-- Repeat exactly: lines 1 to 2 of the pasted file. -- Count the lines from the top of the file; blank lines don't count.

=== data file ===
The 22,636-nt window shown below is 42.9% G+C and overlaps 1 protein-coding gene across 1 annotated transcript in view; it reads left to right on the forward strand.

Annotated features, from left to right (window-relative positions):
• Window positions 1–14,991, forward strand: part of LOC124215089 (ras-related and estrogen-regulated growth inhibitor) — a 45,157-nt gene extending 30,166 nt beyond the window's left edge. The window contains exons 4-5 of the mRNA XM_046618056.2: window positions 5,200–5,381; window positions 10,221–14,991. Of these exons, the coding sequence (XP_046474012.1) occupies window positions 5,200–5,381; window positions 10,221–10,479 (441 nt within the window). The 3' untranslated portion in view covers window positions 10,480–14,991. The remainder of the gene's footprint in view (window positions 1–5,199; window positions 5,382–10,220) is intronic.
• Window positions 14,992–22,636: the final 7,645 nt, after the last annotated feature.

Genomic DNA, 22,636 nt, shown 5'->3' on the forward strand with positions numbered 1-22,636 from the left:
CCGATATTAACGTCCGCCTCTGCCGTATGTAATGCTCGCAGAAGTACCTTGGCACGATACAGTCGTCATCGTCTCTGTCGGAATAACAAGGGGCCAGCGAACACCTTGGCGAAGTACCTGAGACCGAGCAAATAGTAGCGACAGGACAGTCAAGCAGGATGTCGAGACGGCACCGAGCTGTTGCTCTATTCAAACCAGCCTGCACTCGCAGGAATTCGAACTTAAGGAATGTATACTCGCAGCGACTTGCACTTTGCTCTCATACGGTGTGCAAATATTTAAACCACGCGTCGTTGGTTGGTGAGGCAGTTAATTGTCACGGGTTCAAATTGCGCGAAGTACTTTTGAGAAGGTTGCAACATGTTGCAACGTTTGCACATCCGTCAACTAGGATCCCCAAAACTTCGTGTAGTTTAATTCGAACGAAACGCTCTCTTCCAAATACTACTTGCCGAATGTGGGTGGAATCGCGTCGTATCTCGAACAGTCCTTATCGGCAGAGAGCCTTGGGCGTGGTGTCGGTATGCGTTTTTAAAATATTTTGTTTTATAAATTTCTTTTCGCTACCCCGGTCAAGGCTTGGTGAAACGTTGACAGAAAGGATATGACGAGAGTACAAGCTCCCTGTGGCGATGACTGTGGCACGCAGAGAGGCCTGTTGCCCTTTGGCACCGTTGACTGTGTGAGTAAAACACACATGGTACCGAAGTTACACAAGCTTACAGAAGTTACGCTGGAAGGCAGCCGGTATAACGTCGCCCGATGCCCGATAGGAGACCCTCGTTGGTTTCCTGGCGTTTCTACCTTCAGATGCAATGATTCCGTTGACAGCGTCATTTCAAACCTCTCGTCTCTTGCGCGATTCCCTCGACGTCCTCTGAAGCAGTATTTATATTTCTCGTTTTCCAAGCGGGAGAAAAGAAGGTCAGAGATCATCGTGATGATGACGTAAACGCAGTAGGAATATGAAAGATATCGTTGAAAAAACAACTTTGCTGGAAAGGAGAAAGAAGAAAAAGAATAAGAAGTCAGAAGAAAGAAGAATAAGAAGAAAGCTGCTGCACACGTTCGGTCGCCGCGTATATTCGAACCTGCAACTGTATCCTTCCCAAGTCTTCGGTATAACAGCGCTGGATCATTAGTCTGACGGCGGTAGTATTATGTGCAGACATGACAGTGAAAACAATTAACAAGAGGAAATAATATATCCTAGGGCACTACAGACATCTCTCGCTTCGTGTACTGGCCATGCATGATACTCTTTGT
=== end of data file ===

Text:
The 22,636-nt window shown below is 42.9% G+C and overlaps 1 protein-coding gene across 1 annotated transcript in view; it reads left to right on the forward strand.

Annotated features, from left to right (window-relative positions):